In its inflated condition, as it appears in FIG. 1 resting on a supporting surface, the bag 10 presents a relatively low profile to resist tipping, the lower portion 12 being in a collapsed or limp condition and resting on the supporting surface. This low profile facilitates initial loading of material into the bag 10 when the bag is positioned on the ground or on another supporting surface, as it appears in FIG. 1. However, to facilitate loading the bag may also be rested on its side so that material may be raked or swept into it. The step tab 38 provides a convenient means for stabilizing the bag when it is loaded in this manner. More specifically, the bag may be stabilized by stepping on the tab 38 during initial loading.
When the upper portion 14 has been substantially filled, the bag is lifted causing the material in the bag to shift to the lower portion 12 thereby imparting structural integrity to the lower portion. When the bag has been filled, the upper portion 14 may be deflated by simply removing the plug 34 from its sealing position within the tubular inflating member 30 to allow the mouth of the bag to be closed and sealed using a conventional bag tie or the like (not shown).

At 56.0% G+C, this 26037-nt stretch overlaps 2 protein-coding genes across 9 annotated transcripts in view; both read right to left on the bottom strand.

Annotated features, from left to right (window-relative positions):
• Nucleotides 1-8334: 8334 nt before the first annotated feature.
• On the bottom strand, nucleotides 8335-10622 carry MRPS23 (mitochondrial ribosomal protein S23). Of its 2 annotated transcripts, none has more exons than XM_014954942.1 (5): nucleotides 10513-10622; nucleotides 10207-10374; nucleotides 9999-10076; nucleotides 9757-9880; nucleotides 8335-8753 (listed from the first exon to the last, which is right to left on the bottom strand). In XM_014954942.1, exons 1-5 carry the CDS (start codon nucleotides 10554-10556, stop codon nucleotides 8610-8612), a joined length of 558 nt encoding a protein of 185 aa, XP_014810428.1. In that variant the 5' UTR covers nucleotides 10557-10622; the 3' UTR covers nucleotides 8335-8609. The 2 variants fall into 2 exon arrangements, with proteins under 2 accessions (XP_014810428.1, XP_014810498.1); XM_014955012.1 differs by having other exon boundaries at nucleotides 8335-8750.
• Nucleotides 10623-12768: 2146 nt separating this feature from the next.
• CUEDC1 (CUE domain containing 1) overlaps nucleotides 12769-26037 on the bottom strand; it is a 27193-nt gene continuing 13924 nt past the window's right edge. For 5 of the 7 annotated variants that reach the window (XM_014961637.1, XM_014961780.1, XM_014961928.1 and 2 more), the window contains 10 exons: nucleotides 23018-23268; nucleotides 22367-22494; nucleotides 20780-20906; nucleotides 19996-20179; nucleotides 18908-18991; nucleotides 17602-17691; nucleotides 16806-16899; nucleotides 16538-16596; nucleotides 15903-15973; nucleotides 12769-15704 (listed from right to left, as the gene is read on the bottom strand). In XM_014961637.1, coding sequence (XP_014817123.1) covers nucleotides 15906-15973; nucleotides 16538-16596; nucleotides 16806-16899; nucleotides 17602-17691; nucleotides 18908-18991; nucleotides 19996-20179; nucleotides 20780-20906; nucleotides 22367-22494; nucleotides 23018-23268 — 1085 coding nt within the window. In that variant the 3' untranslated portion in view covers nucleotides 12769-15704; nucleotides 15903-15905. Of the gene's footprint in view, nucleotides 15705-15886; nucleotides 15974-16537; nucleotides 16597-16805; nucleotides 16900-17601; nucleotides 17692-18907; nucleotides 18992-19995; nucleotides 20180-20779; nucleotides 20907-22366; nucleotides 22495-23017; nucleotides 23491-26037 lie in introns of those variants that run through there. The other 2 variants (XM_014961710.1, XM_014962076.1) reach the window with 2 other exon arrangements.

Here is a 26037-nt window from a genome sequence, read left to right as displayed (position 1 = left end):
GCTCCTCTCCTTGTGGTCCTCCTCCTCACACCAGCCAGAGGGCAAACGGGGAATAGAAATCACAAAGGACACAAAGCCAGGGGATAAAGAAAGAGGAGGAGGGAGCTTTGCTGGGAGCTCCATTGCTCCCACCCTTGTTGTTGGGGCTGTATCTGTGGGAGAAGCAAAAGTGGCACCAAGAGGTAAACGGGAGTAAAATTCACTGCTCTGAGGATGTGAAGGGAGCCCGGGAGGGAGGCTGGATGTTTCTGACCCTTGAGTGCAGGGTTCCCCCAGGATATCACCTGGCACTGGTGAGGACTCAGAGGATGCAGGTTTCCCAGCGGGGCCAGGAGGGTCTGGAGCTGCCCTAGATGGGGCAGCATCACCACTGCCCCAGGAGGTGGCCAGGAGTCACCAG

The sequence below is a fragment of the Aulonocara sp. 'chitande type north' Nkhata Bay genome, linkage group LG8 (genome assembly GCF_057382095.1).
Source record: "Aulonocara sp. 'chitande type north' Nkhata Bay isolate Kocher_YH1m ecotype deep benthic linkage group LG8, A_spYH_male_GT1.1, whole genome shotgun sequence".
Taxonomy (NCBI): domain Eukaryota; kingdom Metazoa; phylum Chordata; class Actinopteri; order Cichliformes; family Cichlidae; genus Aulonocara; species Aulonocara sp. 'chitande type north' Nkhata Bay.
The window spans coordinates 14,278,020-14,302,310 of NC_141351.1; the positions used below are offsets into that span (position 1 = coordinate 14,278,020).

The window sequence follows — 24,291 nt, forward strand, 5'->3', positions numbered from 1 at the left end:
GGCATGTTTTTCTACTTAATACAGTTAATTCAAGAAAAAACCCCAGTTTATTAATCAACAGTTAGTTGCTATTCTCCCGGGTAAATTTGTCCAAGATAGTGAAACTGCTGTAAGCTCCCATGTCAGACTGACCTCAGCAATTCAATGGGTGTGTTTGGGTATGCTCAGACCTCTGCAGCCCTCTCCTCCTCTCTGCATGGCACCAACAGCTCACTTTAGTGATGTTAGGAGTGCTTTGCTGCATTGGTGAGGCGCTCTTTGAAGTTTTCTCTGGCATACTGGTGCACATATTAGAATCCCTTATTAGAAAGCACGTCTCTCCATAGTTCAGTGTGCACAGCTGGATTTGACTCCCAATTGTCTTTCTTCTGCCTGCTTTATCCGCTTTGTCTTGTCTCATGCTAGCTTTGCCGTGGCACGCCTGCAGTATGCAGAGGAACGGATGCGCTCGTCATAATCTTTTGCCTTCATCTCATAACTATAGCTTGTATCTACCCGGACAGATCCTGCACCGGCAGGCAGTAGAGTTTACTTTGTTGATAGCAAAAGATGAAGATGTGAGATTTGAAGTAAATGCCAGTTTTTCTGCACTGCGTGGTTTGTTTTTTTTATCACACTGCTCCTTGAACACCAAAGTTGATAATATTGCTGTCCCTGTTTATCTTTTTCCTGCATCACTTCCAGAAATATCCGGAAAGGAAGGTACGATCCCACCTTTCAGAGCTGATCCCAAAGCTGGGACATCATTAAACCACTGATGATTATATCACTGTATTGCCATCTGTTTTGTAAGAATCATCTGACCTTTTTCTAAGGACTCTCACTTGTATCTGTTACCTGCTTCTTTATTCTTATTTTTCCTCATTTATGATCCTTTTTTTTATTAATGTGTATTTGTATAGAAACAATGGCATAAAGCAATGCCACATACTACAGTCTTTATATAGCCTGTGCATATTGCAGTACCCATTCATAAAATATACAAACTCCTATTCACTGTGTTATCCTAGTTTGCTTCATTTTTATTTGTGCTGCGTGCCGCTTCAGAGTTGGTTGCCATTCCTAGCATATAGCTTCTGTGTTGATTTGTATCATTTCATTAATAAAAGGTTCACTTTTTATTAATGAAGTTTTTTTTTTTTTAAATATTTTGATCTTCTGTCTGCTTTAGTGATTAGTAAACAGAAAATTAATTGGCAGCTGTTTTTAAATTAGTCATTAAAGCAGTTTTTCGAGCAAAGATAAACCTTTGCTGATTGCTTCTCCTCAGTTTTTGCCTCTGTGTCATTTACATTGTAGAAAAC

It is only necessary that the upper part 14 maintain its structural integrity until the bag 10 has been partially filled. Consequently, should one of the plies 16 or 18 be punctured while the bag 10 is being loaded, it will not lose its utility.
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|U.S. Classification||383/3, 383/33, 383/122, 206/522|
|Cooperative Classification||B65F1/14, B65F2220/116|
|Feb 22, 1994||REMI||Maintenance fee reminder mailed|
|Jul 11, 1994||SULP||Surcharge for late payment|
|Jul 11, 1994||FPAY||Fee payment|
Year of fee payment: 4
|Feb 19, 1998||REMI||Maintenance fee reminder mailed|
|Jul 19, 1998||LAPS||Lapse for failure to pay maintenance fees|
|Sep 29, 1998||FP||Expired due to failure to pay maintenance fee|
Effective date: 19980722